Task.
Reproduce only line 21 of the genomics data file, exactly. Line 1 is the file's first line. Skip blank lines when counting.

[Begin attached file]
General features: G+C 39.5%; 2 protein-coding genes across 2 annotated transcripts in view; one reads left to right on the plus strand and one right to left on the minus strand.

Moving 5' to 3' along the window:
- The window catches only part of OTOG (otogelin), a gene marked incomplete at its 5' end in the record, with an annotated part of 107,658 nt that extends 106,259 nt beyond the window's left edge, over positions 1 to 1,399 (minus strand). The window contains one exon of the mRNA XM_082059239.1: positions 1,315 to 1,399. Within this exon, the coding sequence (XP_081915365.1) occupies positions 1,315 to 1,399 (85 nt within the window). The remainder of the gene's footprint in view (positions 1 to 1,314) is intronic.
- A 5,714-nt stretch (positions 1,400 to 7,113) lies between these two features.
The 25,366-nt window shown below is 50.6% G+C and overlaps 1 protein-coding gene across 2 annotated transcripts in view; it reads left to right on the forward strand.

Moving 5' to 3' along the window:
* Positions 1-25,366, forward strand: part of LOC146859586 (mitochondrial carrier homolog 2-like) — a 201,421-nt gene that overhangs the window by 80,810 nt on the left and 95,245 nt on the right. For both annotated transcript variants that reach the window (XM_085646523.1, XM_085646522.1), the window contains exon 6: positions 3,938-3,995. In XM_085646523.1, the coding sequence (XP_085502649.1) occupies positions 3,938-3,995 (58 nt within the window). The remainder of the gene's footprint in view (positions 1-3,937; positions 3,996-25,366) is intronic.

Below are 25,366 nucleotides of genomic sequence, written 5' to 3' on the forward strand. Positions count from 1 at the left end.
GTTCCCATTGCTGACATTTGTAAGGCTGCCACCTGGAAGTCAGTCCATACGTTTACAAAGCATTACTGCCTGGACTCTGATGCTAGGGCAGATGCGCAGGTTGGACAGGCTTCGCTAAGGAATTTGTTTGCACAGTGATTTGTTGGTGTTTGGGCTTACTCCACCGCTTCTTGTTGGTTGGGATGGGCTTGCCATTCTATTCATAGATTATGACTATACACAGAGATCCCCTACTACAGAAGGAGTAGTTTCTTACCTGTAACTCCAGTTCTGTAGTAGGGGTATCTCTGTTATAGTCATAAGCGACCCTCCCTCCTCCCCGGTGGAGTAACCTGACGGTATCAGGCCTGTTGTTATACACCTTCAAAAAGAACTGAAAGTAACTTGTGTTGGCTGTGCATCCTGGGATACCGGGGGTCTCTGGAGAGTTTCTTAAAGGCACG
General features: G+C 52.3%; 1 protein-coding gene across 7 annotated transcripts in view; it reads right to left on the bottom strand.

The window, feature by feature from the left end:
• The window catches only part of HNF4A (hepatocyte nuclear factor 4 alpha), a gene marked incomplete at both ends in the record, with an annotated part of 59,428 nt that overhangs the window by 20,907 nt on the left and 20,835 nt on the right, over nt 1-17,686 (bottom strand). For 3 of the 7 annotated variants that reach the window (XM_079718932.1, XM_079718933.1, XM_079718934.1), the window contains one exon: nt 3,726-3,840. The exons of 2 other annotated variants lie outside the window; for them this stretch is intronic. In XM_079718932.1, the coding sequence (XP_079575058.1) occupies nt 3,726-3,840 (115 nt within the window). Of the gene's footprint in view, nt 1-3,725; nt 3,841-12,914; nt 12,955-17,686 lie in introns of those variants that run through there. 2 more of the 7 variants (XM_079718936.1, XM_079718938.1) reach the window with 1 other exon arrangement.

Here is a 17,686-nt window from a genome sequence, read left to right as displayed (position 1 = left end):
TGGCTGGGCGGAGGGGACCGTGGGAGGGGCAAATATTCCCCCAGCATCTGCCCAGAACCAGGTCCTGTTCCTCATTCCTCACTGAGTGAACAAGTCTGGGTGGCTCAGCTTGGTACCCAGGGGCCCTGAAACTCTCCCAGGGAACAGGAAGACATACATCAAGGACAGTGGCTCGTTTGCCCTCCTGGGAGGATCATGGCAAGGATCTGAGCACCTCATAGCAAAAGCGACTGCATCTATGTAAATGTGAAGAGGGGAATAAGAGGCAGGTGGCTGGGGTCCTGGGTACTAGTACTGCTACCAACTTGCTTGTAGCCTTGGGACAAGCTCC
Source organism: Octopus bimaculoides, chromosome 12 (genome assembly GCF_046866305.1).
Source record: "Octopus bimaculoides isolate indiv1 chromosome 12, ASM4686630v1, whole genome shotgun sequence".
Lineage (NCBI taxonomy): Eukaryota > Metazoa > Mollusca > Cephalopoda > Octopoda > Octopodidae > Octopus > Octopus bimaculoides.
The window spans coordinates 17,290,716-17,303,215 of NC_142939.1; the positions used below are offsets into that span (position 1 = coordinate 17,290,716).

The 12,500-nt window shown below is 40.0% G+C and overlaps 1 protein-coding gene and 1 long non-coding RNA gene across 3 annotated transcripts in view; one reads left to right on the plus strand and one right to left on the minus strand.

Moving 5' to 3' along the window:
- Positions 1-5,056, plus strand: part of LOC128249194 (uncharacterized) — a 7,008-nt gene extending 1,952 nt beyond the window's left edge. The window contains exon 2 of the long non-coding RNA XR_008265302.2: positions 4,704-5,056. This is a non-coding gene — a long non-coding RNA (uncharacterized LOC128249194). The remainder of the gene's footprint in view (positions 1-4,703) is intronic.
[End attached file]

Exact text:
- Positions 1-5,056, plus strand: part of LOC128249194 (uncharacterized) — a 7,008-nt gene extending 1,952 nt beyond the window's left edge. The window contains exon 2 of the long non-coding RNA XR_008265302.2: positions 4,704-5,056. This is a non-coding gene — a long non-coding RNA (uncharacterized LOC128249194). The remainder of the gene's footprint in view (positions 1-4,703) is intronic.